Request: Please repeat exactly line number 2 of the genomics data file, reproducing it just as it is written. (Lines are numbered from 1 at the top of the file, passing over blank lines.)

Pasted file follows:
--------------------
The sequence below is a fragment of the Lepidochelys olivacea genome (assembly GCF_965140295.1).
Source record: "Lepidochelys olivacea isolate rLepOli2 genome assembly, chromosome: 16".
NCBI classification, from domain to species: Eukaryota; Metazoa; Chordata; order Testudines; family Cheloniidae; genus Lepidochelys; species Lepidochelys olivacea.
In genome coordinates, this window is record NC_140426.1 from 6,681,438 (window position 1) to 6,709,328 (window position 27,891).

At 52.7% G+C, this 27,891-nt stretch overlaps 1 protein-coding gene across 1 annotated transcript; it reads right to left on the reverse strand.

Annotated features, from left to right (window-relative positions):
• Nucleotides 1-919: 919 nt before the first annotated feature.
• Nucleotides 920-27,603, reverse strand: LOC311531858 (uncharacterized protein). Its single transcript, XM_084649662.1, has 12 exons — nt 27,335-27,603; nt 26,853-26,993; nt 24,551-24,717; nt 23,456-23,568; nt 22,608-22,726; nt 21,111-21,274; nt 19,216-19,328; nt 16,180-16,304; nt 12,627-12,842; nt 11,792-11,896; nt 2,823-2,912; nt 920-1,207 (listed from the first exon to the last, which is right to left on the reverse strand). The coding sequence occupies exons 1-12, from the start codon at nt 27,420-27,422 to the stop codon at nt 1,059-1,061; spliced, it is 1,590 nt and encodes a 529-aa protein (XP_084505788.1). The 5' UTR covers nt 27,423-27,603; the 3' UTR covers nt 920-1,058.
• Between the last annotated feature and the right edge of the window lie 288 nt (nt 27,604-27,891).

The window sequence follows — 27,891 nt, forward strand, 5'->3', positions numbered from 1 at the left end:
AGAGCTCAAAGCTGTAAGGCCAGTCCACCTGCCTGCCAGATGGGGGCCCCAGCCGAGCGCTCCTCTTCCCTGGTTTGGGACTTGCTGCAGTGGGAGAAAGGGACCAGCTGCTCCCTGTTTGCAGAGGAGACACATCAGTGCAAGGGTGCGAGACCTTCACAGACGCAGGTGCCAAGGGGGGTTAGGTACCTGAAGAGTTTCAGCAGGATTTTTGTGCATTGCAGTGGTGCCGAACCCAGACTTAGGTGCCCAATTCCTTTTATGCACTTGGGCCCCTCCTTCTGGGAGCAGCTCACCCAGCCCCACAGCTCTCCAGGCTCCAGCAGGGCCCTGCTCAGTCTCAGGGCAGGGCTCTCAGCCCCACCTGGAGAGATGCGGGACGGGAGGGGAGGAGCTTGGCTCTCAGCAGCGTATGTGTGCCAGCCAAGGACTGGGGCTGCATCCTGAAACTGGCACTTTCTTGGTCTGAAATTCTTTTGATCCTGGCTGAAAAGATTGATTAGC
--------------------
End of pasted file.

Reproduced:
Source record: "Lepidochelys olivacea isolate rLepOli2 genome assembly, chromosome: 16".